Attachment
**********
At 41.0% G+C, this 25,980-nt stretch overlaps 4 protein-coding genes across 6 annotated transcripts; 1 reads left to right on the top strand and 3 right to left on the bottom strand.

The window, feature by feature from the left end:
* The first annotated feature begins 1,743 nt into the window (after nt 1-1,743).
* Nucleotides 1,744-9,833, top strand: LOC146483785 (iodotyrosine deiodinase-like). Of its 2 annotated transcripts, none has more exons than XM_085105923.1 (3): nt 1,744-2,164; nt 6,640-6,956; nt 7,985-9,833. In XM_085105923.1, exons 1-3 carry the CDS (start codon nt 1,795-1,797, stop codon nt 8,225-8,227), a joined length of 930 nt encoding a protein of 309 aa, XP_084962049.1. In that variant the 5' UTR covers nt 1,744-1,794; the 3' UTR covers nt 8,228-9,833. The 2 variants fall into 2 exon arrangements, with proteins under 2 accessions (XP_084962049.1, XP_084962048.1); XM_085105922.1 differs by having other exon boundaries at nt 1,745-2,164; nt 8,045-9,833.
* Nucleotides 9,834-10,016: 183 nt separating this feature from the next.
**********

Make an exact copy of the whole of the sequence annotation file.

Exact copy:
At 41.0% G+C, this 25,980-nt stretch overlaps 4 protein-coding genes across 6 annotated transcripts; 1 reads left to right on the top strand and 3 right to left on the bottom strand.

The window, feature by feature from the left end:
* The first annotated feature begins 1,743 nt into the window (after nt 1-1,743).
* Nucleotides 1,744-9,833, top strand: LOC146483785 (iodotyrosine deiodinase-like). Of its 2 annotated transcripts, none has more exons than XM_085105923.1 (3): nt 1,744-2,164; nt 6,640-6,956; nt 7,985-9,833. In XM_085105923.1, exons 1-3 carry the CDS (start codon nt 1,795-1,797, stop codon nt 8,225-8,227), a joined length of 930 nt encoding a protein of 309 aa, XP_084962049.1. In that variant the 5' UTR covers nt 1,744-1,794; the 3' UTR covers nt 8,228-9,833. The 2 variants fall into 2 exon arrangements, with proteins under 2 accessions (XP_084962049.1, XP_084962048.1); XM_085105922.1 differs by having other exon boundaries at nt 1,745-2,164; nt 8,045-9,833.
* Nucleotides 9,834-10,016: 183 nt separating this feature from the next.